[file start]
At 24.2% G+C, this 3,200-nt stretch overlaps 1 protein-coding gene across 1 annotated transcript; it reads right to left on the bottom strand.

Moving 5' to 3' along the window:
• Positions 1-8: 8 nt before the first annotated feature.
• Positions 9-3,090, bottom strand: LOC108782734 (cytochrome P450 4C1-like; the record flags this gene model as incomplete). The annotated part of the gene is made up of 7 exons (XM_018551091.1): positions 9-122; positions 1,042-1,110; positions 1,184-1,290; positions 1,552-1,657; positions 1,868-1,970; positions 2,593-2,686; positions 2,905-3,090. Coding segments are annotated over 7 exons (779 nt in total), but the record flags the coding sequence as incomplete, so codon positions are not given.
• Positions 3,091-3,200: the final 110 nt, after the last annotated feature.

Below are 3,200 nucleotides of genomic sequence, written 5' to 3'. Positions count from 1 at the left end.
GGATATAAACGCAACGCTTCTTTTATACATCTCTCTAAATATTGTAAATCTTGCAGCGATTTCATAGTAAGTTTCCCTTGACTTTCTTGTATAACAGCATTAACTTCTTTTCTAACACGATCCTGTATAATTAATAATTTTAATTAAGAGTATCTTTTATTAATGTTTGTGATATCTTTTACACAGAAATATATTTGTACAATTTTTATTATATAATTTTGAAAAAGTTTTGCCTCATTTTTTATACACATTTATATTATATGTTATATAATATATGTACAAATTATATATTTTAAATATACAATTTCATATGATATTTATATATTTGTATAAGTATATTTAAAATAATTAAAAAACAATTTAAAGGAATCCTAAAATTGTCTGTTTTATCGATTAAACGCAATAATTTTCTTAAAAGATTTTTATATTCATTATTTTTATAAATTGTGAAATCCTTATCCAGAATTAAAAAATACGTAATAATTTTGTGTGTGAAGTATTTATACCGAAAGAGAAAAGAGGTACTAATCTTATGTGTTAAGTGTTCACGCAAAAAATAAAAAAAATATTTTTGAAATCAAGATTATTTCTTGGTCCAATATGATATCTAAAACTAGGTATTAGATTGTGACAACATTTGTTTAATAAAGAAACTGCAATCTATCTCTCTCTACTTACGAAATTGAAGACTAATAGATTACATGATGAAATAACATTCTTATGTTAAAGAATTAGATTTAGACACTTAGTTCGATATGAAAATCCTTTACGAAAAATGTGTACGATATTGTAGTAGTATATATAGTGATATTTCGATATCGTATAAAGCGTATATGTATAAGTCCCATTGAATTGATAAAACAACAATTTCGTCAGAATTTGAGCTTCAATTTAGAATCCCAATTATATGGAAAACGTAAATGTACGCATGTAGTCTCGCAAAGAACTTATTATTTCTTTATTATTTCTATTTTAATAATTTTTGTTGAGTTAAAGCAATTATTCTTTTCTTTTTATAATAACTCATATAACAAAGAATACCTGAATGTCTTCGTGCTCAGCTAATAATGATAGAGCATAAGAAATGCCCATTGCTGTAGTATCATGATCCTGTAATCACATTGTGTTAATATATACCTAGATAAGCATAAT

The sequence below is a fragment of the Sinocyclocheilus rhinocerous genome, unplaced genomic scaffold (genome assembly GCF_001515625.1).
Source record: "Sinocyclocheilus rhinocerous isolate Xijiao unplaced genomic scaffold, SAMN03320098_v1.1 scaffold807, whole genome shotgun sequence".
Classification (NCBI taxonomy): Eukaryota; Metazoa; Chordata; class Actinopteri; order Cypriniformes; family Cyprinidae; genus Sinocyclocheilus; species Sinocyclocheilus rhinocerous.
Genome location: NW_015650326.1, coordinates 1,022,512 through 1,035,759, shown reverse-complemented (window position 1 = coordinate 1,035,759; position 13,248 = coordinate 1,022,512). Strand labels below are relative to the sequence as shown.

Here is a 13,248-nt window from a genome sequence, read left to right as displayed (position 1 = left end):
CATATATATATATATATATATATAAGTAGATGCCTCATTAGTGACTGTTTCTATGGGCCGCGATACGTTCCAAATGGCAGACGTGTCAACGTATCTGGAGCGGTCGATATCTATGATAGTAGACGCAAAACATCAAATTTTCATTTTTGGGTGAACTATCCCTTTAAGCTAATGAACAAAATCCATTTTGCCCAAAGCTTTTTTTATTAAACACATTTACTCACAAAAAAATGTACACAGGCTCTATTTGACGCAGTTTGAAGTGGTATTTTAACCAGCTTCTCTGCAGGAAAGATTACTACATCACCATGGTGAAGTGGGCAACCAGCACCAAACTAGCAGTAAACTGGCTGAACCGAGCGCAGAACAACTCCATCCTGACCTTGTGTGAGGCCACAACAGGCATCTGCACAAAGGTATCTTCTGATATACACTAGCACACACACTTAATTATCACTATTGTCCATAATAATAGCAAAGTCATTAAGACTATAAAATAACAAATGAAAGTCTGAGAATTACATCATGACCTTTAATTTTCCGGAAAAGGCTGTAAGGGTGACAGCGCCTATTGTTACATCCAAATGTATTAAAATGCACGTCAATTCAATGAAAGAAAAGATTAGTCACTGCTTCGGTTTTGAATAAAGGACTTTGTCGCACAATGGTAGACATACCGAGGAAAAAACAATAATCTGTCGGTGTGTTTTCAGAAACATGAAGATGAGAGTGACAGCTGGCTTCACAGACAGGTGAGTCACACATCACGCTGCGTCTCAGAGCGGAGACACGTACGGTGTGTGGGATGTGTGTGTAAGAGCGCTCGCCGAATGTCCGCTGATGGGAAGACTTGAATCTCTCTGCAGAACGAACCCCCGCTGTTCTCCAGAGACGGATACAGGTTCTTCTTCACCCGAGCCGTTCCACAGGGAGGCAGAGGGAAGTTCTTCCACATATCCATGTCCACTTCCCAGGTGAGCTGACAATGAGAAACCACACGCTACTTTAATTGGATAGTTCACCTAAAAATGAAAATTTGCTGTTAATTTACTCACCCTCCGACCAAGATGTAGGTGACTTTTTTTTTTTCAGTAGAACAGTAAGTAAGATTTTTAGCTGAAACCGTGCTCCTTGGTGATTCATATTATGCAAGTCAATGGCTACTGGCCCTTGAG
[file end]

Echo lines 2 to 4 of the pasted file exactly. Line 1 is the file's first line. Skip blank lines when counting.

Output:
Moving 5' to 3' along the window:
• Positions 1-8: 8 nt before the first annotated feature.
• Positions 9-3,090, bottom strand: LOC108782734 (cytochrome P450 4C1-like; the record flags this gene model as incomplete). The annotated part of the gene is made up of 7 exons (XM_018551091.1): positions 9-122; positions 1,042-1,110; positions 1,184-1,290; positions 1,552-1,657; positions 1,868-1,970; positions 2,593-2,686; positions 2,905-3,090. Coding segments are annotated over 7 exons (779 nt in total), but the record flags the coding sequence as incomplete, so codon positions are not given.